As part of its efforts to acknowledge and address racism on Vashon and beyond, the island’s Showing Up for Racial Justice group will host a discussion next weekend about incarceration and systemic racism in the criminal justice system.
Re-Entry: Life After Incarceration is a follow-up to the screening earlier this summer of the movie “13th” — which documents the history of racial inequality in the United States and the fact that the nation’s prisons are disproportionately filled with African-Americans. Showing Up for Racial Justice (SURJ) founder Janie Starr said 70 people attended the June screening of “13th” and stayed afterward for conversation. Next Sunday’s event — which is the result of a collaborative effort by Vashon SURJ, the Backbone Campaign, the VISD Racial Equity Team and Sustainable Vashon — will be a panel discussion with four individuals, some of whom were formerly incarcerated, who are now working to help those released from prison with the re-entry process. The discussion will center around persistent barriers people face after serving time for felony convictions, including persistent profiling by police.
“SURJ is still new and finding our way, and our driving force is educating members of our predominately white society about our role and being responsible to individuals of color,” Starr said. “I think it (incarceration) is a powerful example of systemic racism, and being able to bring in people who have successfully re-entered and are helping others to do so will move people and galvanize interest and passion around racism.”
Thrett Brown, executive director of a mentorship program called Young Business Men and Women in Tacoma, will be one of the panelists at next Sunday’s event. Years ago, he spent time in prison on drug charges and is now using that experience for his grass-roots program, which aims to keep teenagers focused and out of trouble. He works with roughly 150 middle- and high-school students each year, mentoring them in how to keep company with the right people. His program serves as a preventative step to keep teens out of the system he was a part of.
When asked what he will be addressing during the Vashon panel discussion, and what those seeking re-entry after incarceration face, he said the overall message is a testimonial.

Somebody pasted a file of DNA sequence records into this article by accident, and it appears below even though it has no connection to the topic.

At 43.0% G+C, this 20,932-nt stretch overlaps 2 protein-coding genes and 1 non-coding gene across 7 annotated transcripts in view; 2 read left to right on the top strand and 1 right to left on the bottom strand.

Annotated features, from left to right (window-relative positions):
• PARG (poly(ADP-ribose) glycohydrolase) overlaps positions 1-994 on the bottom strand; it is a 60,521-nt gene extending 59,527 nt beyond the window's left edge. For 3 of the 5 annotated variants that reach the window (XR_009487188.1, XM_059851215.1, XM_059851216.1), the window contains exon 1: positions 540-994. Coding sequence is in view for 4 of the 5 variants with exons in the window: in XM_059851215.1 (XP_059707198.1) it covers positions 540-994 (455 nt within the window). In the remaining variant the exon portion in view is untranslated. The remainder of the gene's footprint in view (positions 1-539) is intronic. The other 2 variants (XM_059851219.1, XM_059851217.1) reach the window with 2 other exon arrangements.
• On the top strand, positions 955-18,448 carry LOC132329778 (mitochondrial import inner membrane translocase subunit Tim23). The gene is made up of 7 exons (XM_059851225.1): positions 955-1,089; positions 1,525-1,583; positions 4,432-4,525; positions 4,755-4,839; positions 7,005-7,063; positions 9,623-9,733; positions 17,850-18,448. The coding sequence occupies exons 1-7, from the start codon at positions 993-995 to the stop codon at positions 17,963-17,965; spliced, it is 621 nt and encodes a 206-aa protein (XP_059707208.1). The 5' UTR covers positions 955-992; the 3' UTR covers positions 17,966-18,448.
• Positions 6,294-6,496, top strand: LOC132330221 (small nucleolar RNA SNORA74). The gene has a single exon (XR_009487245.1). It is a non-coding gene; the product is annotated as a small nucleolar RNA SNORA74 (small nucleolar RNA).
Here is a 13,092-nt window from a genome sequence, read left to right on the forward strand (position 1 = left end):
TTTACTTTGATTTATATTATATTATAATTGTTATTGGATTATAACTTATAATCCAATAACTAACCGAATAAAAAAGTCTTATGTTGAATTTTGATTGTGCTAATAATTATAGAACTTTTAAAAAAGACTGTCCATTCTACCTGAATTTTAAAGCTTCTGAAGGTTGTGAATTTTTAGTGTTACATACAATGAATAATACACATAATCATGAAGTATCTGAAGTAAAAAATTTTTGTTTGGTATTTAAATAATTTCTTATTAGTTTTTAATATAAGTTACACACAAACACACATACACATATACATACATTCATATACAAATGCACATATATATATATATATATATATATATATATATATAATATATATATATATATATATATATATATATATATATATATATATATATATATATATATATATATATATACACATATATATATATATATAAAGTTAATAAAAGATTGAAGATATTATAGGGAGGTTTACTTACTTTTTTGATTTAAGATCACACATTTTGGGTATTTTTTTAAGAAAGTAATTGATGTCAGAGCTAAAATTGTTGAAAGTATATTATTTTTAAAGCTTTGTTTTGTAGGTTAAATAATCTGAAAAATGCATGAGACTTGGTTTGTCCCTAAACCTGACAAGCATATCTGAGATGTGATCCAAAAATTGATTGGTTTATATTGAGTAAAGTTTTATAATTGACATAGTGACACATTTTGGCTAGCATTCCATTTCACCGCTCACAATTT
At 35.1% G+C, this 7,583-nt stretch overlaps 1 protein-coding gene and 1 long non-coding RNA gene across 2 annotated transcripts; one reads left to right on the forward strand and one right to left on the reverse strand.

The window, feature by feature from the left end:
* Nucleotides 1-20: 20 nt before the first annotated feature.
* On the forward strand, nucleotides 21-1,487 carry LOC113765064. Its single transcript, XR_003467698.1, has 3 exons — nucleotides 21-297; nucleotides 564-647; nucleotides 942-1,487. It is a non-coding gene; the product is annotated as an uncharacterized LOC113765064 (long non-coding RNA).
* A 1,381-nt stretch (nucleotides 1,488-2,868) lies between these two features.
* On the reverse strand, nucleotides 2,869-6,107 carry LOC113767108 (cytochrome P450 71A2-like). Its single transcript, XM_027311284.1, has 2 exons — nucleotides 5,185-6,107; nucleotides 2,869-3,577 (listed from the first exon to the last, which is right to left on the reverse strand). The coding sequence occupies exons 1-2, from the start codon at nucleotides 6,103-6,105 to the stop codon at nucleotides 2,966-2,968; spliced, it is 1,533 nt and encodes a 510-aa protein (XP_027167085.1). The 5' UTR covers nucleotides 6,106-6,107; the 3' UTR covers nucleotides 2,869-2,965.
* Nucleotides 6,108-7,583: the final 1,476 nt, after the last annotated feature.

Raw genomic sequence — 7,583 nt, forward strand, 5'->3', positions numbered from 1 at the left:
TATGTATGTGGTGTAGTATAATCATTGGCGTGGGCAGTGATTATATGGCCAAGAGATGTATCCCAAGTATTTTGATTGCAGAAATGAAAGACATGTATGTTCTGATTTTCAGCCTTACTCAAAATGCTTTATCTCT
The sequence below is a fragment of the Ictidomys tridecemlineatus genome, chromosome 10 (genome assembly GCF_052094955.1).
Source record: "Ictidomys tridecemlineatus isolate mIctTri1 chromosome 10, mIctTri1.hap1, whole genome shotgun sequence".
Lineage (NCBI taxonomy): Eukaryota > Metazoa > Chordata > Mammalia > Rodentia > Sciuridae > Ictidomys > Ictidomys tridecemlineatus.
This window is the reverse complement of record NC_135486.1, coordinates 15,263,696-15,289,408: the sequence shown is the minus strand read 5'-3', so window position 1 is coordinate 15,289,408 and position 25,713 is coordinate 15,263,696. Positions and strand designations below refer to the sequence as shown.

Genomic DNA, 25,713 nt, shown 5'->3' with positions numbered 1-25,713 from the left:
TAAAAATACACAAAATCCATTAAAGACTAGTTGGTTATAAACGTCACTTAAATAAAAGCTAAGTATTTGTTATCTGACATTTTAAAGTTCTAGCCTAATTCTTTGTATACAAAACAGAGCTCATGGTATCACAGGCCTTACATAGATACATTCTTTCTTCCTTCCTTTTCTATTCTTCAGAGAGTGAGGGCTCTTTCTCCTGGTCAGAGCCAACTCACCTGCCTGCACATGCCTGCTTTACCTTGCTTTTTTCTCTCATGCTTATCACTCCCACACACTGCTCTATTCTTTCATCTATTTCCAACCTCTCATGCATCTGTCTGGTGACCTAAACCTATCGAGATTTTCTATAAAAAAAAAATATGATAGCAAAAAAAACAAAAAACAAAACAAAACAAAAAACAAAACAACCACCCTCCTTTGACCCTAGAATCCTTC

“We want to be able to share with formerly incarcerated people … that if we apply ourselves and tap into the resources we have we can overcome obstacles and not make excuses,” he said.
One of the biggest struggles for formerly incarcerated people is dealing with “the people who put them in that situation” — the people they hang out with — he said.
Brown said America’s criminal justice system was designed to “jail a certain population” — African Americans and a growing number of Latinos — and those populations need to learn to make the best of the opportunities they’re given, while working to change the system.
“It’s almost like the analogy of the Underground Railroad. It needed specific white Americans to help Harriet Tubman navigate her way to freedom,” he said. “There are certain people, certain white people in corporate America who do have the best interests of the black community in mind, and I have to seek out the people who are beneficial … who will give us a fair shot. I have to keep those people close.”
While Brown is utilizing preventative measures to keep people out of the prison system, Karen Dhaliwal is working with those on the other end of the system who have done their time and are re-entering. Dhaliwal is an apprenticeship navigator at Bates Technical College and works with those recently released from correctional facilities. She said that there is far more to re-entry then finding a job.
“When we have a client come in, we talk about the whole wraparound aspects,” she said. “You need to have all aspects of your life together. There’s always a lot of basic need barriers.”
Re-entry, for many, means starting life all over again, and Dhaliwal said the first step is tackling and changing the mindset fostered in prison by correctional officers.
“I had a conversation last night that really blew my mind about the parent-kid relationship and how we have that in a prison,” she said. “Those correctional officers have had an effect on those inmates.”
Brown and Dhaliwal will be joined on the panel by Jessica Means and Shaun Worthy, members of Pierce County’s Community Partnership for Transition Services (CPTS) Reinventing Reentry team.
For islander Yvonne Monique Aviva, the event is sorely needed to spread the word about the effects of incarceration.
Aviva is a parent educator, coach and prevention education consultant who volunteered with Dhaliwal after a friend who had been formerly incarcerated asked her to get involved with the re-entry group. She said she hopes the event can build bridges and allow “those of us who have privilege and resources to do more.”
“We need more people to be offering opportunities and paying living wages, offering housing,” she said. “If someone is affected by incarceration, what are we doing to help them?”
She said that while raising awareness of the issue is important, sitting in a room and hearing first-hand what someone going through re-entry is experiencing is crucial.
“Seeing them as a human being first is really, really important. And many of us say, ‘the only difference between me and them is I didn’t get caught,’” she said. “How many on Vashon drink and drive after a fundraiser and don’t get caught? The system right now is designed to produce exactly what the system is producing.”
Re-Entry: Life After Incarceration
A presentation by men and women, some formerly incarcerated, working on behalf of others in the process of re-entry will be given from 4 to 6 p.m. Sunday, Sept. 24 at the Land Trust Building on Bank Road.
Admission is by a suggested donation of $10 to $20 per person.